Direct value(33.299999999999997)

DATE

Constant in format YYYY-MM-DD (2012-01-01)

DATETIME

Constant in format YYYY-MM-DD HH:MM:DD.ZZZ (2012-06-06 01:01:01.000)

TIME

Constant in format HH:MM:DD.ZZZZZZ (01:01:01.0000000)

VARCHAR(nvarchar, char,... )

Directly as it without any encoding, empty string is represented as zero byte

NULL

Empty or missing value (for example when using comma as separator - ,,)

NOTE: String columns are not allowed to contain row or column delimiters, which is actually quite tricky.

Encoded example:

Utility bcp is also using so called format files where user can specify different column separator for each column. This functionality might be used to some extent to "emulate" escaping. For example knowing that all columns are string, user could specify separator for first column as a quote and for second (and others) as a quote,  comma  and an additional quote. Resulting in example row 'jarcec','arvind'. Unfortunately this technique is not powerful enough to solve a case when advanced multicharacter separator is still included in the data.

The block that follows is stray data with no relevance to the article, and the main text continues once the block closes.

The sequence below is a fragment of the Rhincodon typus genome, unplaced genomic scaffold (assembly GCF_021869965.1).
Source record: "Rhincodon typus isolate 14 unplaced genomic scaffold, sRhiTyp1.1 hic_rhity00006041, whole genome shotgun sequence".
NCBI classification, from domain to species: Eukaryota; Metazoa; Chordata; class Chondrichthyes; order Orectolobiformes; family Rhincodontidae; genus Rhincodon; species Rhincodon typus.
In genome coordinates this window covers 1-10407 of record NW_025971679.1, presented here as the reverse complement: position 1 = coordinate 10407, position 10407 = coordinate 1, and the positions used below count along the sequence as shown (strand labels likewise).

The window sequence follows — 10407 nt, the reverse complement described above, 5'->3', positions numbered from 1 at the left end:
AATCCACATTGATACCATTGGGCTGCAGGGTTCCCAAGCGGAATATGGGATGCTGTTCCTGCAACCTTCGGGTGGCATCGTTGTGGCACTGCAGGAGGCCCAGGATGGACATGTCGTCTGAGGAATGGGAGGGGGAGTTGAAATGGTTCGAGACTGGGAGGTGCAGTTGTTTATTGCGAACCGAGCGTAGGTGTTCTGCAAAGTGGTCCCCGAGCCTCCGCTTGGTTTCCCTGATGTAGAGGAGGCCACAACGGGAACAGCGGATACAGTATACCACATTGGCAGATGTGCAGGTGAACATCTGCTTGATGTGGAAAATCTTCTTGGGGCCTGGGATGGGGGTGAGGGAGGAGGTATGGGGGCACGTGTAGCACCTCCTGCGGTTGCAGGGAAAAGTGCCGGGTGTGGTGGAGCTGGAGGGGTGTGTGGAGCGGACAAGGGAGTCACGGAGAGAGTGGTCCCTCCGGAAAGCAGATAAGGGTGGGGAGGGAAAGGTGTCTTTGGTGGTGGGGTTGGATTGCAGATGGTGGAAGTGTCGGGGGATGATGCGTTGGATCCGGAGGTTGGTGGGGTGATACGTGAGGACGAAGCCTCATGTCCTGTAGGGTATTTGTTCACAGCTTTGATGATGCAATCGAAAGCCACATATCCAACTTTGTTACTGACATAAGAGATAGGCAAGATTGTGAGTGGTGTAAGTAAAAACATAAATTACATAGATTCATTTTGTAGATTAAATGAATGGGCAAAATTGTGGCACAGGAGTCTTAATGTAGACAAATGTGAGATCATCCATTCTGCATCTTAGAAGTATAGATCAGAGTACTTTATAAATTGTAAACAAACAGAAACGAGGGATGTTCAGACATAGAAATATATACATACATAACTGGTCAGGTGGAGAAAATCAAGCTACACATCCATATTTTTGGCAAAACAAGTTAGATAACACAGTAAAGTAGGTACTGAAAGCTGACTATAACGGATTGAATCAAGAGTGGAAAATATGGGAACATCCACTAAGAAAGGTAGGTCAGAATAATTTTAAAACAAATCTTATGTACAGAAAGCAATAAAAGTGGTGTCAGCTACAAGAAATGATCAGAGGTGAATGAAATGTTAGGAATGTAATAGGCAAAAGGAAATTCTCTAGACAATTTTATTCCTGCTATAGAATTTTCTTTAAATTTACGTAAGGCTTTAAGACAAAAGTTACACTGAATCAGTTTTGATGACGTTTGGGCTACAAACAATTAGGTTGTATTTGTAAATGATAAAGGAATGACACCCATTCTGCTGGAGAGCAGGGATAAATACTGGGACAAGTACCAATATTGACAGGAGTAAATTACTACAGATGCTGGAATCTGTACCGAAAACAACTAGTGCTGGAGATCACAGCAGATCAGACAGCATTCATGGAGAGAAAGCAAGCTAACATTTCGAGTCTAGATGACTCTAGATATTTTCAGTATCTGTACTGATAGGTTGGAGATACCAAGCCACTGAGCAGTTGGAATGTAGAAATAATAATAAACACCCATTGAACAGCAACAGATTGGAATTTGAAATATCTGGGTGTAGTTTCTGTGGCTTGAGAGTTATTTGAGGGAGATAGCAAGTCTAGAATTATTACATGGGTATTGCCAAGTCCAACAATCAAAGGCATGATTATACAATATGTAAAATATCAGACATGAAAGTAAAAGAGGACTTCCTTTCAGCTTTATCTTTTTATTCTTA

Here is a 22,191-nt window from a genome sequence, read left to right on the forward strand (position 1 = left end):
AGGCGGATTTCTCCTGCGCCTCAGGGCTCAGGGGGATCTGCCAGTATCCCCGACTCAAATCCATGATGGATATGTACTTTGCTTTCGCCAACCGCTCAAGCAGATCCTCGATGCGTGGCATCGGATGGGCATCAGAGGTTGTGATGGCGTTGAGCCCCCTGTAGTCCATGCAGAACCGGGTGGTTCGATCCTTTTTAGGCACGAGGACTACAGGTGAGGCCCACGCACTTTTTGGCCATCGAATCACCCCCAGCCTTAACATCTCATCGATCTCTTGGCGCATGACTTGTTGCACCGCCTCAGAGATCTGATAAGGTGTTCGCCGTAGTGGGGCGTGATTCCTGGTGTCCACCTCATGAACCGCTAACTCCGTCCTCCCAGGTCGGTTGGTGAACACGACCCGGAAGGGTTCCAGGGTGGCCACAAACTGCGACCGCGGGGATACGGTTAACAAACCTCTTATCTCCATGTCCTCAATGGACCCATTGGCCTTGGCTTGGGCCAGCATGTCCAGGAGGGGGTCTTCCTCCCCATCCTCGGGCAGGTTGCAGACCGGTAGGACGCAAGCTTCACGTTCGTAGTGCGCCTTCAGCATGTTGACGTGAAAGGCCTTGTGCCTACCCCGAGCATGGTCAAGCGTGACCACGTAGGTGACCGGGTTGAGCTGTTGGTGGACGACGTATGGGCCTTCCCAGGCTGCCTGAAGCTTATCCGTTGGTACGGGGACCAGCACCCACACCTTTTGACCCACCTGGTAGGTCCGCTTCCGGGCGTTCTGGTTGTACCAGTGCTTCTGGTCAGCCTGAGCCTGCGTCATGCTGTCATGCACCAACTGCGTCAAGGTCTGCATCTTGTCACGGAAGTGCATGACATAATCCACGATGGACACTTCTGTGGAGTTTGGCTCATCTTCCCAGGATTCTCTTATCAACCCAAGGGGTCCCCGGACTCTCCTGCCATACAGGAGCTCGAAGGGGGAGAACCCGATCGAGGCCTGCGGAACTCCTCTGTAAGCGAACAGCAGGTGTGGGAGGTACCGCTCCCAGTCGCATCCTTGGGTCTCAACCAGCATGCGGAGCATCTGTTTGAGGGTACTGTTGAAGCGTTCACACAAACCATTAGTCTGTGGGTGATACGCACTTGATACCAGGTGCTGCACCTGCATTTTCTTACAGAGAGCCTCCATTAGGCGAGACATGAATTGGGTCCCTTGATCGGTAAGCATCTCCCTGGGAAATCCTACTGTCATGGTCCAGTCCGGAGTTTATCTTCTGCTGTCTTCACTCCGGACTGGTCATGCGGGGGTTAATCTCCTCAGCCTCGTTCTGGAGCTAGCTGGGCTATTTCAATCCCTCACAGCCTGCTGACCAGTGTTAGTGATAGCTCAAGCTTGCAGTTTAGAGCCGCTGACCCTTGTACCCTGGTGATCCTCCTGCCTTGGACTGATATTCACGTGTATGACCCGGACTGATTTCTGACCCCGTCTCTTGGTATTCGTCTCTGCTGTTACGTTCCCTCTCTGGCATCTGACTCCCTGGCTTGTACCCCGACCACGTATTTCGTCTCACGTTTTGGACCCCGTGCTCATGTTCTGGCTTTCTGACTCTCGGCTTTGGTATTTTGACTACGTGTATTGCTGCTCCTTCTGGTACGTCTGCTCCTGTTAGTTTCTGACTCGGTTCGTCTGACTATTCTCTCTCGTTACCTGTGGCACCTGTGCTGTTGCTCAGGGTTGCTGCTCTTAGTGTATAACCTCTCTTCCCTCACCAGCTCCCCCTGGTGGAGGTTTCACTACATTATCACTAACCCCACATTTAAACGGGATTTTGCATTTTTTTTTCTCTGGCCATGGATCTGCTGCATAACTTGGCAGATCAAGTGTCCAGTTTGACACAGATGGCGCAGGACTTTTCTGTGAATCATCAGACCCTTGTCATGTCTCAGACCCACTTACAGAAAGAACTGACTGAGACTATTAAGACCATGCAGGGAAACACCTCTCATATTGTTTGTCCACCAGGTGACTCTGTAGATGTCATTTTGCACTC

AVRO

We can also utilize AVRO for intermediate format. Avro do have support only for limited number of data types, so that we would have to encode some types (for example we might encode Date as a string with same format as above). List of all supported types can be found on following wiki page. Example of mapper code in the Connector itself would be:

Netezza

I did not find any special data exporting utility. Just recommendation to use nzsql and save output to file, that is generating tables in similar way as normal mysql client.

Example output:

Teradata

Teradata have FastExport mechanism that is implemented by fexp utility. Default output formats are binary and a table like structure (show below). User might put together any arbitrary output format by adjusting select query. For example I've seen on many places recommendation to simply concatenate all columns together with proper column separator.

Intermediate format representation proposal